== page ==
A (Good? Bad?) Deal with Iran… Can Anyone Agree?
Last Thursday, March 30, a momentous tentative agreement was forged between two nations with a long drawn-out history of mistrust and animosity. The United States and Iran, after almost two years of negotiations and debate sat together over a period of eight days in Lausanne, Switzerland, to hash out a possible plan for moving forward in the Iranian nuclear development stand-off.
No More Centrifuges
Jump back to September 2009 when the U.S. discovered a secret underground nuclear enrichment facility, called Fordo, near the Iranian city of Qum. This operation contained over 3,000 centrifuges. The U.S. demanded that Iran close this and any other facility in Iran and Ayatollah Ali Khamenei, the Supreme Leader of Iran refused. Read the September, 2009 article U.S. and Allies Warn Iran Over Nuclear ‘Deception’ (New York Times) for a quick overview of the events of Fall, 2009. This discovery and international concern set off a series of sanctions and threats and discussions that led to no resolution and has continued until this past week where a glimpse of positive movement seemed within grasp.
Return to today; the world watches with bated breath as both the U.S. and Iran take cautious steps to move forward post last week’s negotiations and deal. Read the TIME Magazine overview, Here’s What You Need To Know About the Iran Deal and the Washington Post’s A step-by-step guide to what the Iran agreement actually means. The New York Times also provides a very good overview: The Iran Nuclear Deal: What You Need to Know as does Foreign Policy: The Top 5 Things to Know About the Iran Nukes Deal.
This was certainly a grueling process for all sides. Watch President Obama’s public statement, Iran Agrees to Detailed Nuclear Outline, First Step Toward a Wider Deal (New York Times). You can also hear Obama’s statements on the White House Web site: The White House Blog – President Barack Obama Weekly Address: Reaching a Comprehensive and Long-Term Deal on Iran’s Nuclear Program. President Hassan Rouhani vowed that Iran will honor all of its pledges of this agreement "as long as the other side honors its promises as well." Watch this video: Iran's Rouhani says he can "cooperate with the world" from Reuters. Read the article from USA Today, Rouhani vows Iran will 'honor promises' in nuke deal.
The reactions to this deal have been very mixed. Strong support for and adamant opposition against such a deal with these terms has been expressed from all over the globe. Many people stand somewhere in the middle, nervously watching as events unfold; unsure of what to hope for and what to expect for fear of expectations that are too high and merely doomed to fail.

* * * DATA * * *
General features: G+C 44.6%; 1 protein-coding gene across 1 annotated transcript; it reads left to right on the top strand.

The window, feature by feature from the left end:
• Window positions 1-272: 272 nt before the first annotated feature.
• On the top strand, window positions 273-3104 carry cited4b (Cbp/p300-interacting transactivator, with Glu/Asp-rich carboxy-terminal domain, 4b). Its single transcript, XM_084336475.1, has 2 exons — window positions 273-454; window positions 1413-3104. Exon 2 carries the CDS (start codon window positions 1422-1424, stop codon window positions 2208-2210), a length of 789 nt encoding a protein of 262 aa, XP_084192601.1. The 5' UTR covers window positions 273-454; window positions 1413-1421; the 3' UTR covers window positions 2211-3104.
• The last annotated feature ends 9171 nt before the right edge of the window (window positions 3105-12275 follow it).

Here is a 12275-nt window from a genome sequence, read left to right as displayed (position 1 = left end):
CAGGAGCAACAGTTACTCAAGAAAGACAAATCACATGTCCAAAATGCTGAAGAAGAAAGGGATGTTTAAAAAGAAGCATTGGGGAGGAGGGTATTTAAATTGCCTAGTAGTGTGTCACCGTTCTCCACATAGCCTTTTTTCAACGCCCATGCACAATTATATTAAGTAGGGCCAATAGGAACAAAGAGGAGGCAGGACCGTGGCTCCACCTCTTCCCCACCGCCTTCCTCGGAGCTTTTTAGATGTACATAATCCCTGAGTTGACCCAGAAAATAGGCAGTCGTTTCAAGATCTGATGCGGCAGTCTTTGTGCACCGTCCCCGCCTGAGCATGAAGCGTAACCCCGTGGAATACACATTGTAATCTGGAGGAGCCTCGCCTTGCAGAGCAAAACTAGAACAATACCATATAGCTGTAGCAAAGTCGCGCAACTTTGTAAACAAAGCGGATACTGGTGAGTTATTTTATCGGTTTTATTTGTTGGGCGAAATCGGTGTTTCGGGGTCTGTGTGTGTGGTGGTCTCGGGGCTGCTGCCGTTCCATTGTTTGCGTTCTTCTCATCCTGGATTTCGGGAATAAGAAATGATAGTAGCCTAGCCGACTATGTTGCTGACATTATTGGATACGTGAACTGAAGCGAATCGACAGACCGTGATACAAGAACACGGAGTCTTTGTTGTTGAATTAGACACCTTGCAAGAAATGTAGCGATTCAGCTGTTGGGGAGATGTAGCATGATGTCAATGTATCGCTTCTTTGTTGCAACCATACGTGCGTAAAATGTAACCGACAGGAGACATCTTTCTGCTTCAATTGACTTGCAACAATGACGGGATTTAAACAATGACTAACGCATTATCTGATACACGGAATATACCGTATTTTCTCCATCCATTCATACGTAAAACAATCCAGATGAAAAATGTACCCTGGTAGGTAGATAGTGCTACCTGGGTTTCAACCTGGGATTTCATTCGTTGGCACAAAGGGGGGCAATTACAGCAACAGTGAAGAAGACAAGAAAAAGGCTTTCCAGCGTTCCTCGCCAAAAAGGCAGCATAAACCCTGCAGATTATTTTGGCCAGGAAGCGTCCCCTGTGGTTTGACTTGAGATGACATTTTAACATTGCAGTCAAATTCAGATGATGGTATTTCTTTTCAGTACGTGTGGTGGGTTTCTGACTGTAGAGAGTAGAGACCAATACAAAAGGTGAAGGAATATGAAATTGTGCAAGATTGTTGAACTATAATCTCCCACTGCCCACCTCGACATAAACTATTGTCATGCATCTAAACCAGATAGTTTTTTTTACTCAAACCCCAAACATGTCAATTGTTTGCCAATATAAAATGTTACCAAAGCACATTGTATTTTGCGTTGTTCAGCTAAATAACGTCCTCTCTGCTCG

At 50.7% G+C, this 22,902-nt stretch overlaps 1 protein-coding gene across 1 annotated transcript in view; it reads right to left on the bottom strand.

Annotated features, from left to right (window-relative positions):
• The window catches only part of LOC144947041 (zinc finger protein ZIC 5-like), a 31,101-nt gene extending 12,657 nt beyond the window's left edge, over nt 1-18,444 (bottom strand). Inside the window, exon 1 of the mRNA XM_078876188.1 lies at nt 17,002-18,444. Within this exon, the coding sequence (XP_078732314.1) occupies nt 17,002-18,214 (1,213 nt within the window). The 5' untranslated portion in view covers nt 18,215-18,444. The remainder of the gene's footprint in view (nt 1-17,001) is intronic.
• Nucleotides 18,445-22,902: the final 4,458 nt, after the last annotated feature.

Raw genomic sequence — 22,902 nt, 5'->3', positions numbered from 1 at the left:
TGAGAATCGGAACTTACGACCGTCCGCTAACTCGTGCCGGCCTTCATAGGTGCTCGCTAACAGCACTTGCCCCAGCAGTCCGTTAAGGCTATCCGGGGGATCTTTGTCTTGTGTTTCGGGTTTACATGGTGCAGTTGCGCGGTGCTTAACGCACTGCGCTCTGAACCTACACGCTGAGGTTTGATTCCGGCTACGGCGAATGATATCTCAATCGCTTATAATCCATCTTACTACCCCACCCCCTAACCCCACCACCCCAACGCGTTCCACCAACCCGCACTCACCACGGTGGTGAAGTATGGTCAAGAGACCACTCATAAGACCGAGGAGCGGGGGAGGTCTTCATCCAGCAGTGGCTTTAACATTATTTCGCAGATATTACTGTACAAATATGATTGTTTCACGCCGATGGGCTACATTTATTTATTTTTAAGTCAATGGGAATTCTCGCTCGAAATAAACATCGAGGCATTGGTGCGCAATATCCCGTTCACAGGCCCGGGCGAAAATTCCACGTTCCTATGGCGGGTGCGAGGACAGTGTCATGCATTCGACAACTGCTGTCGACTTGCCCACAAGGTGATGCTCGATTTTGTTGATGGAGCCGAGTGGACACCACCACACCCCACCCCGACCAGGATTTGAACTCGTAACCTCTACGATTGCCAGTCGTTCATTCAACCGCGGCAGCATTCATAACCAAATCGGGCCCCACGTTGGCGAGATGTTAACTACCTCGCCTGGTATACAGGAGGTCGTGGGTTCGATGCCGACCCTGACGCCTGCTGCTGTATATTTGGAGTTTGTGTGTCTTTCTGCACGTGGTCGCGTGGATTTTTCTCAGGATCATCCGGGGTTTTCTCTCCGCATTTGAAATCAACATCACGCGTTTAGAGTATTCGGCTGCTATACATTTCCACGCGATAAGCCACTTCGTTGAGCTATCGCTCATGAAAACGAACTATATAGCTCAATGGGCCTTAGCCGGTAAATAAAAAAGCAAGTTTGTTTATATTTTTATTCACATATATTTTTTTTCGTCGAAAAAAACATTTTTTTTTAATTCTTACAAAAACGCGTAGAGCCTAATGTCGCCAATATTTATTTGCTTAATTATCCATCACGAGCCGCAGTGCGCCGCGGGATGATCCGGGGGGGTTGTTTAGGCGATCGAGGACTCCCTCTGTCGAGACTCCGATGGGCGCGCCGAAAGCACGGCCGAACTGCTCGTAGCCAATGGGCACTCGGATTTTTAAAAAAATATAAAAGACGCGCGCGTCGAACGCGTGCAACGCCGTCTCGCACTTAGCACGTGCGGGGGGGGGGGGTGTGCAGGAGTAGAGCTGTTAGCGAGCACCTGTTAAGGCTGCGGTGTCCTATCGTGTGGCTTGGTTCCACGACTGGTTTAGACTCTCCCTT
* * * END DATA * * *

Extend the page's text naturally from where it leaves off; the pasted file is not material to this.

First read Is The Iran Nuclear Framework Agreement A Good Deal? (Huffington Post). Follow up with this Analysis: Iran deal's missing details spell trouble (USA Today). The U.S. News and World Report suggests that this is Something, But Not Enough - Appeasement has enabled Iran's imperial ambitions – even without a nuclear bomb. Many in the United States are hesitant as Iran nuclear pact stirs hope and fear of new political order in Mideast (Pittsburgh Post Gazette).
Israel, one of the strongest allies to the U.S., has been against any such deal all along and their reaction was swift and passionate. Read the USA Today article, Netanyahu: Iran deal threatens Israel's 'very survival'. In fact, Obama, Netanyahu (again) dispute Iran deal (USA Today). One point that President Benjamin Netanyahu is adamant about, Netanyahu Says Final Nuclear Deal Must Include Iran’s Recognition of Israel (New York Times).
This deal is not yet set in stone; in fact it is merely an agreement to continue working towards a common deal of which the deadline has been set for June 30, just three months from now. The United States and other nations around the world do not want for Iran to hold the capabilities nor the materials that will allow them to construct nuclear weapons. Iran argues that they need the enrichment programs for their own economy; not for war. There is very little trust between the two sides and so every move forward or backward is observed and analyzed by multiple advising parties. Security for Israel is an international concern, however Iran has openly stated their goal for annihilating the state of Israel. Promises and threats have been made from all sides and negotiations are a very delicate and volatile matter. People living in all nations, including Iran, the U.S., and Israel, collectively hope for a peaceful solution where everyone can continue to maintain healthy and happy lives for themselves and their children.
As you follow the developments of this historical news in your [TargetNewspaper], make a list of the positive implications of this agreement. Make a list of the concerns that all sides involved in this matter have and will continue to have. Discuss your lists as a whole class and make one collective list for the entire class to view.
Common Core Standards:
Distinguish among fact, opinion, and reasoned judgment in a text.
Assess the extent to which the reasoning and evidence in a text support the author's claims.
Evaluate various explanations for actions or events and determine which explanation best accords with textual evidence, acknowledging where the text leaves matters uncertain.